Previous Statements by TEVA
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And that really doesn’t, that doesn’t box us in just into the U.S. market where the patent cliff is an issue. We see really growth around the world in two main dimensions, one being the Spec Pharma world or the specialty pharma world where we participate.We’re a $22 billion corporation. We have about $12 billion of sales in generics, about $8 billion in brand, about a $1 billion in distribution and about $1 billion in OTC. So our spec pharma business is very important to our business. That’s one side of it. The other side is our growth potential in international markets. Right now, we have the U.S. market, which is about $5 billion to $6 billion business and moves up and down on an annual basis based on some patent expiries and the exclusivities that you’ll get from that. It’s an excellent market. We’re excited about it. There’s still tons of value out there to get. If you think about the U.S. market, $300 billion market, roughly $50 billion IMS put us -- that’s in IMS dollars. IMS puts about $50 billion of that value towards generics. So if you look at what we can still go after in that market that’s $250 billion. It’s harder to get to today because in the future, because you’re not going to have as many large products that It won’t be so concentrated, but you do have a lot of products that you can chase, whether it’s biosimilars, which we have a very active program on or it’s your very small molecule lots of, maybe not so complex and many other complex products that exist as well. So lots of opportunity yet in the U.S., I really think from our perspective, we like investors to think about us as that growing specialty pharma company we’re the 14th largest in the U.S. today, but as well as really an international generics player.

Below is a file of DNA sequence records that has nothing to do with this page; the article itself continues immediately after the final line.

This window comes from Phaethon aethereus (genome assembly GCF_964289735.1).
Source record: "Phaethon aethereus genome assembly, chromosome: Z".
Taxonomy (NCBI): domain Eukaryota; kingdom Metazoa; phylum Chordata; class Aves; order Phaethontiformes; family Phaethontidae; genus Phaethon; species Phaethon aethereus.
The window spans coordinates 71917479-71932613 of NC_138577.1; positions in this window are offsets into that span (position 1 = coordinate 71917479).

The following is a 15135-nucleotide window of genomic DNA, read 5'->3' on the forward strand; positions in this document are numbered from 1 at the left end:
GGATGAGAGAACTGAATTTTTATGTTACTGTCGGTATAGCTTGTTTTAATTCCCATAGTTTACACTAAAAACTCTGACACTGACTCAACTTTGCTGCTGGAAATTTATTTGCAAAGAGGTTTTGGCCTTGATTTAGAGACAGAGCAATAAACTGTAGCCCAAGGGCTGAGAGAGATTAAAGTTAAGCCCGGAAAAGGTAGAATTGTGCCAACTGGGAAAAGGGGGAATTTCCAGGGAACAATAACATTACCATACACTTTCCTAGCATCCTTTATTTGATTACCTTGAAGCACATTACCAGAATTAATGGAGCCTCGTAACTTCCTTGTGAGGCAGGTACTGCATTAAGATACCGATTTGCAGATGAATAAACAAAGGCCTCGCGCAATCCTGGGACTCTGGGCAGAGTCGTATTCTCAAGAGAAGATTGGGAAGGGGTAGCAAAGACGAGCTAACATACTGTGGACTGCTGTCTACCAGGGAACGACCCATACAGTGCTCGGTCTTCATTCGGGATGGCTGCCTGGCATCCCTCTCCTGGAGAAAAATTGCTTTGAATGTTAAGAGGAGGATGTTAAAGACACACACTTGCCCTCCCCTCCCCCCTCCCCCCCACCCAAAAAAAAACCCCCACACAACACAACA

Doug Tsao – Barclays CapitalAnd when you think about the international opportunity, what do you see as the key levers for Teva? Is it further geographic expansion, is it increasing generic penetration, market share gains, how do you see that playing out over the next few years? Bill Marth Yeah. If you look at the global generics market, its worth about $120 billion and $130 billion today, growing to 2015 you’ll be at about $150 billion. What’s really interesting about the global generics market is the BGX component or the branded generics component. We have a situation here where the wealth has moved around the world and as wealth adores to a greater portion of the world, whether that be because of oil or manufacturing, for whatever reason. The middle class around the world seeks greater healthcare and as they seek greater healthcare, pharmaceuticals is a large part of that. Many of these systems have more nascent quality systems or regulatory -- not as vigorous regulatory systems that exist out there. So people look for branded generics as a way to deal with that. They don’t want the generic generics that exist in many of these markets and they’re cash paying, a lot of it’s out of pocket, because it’s out of pocket, they have a choice. And for us, we think that this is a great area and that’s why we -- that’s the market we play in. We have a $500 million business and growing 20% a year in Russia. We have just under $1 billion business in Latin America, which is largely a BGX business. Those businesses are growing. They’re doing well and that exists in Eastern Europe, actually in Southern Europe. Those businesses are around the world and we think they are very important markets. And that’s one of the areas that we’re very excited about and we spend a lot of time on.
Doug Tsao – Barclays CapitalAnd how do you generally see the economics on the BGX market, as well as the BGX products versus your standard generic products and substitutable? How should we think about that from a business model or a gross profit standpoint to what are traditional generic markets and how we view it? Read the rest of this transcript for free on seekingalpha.com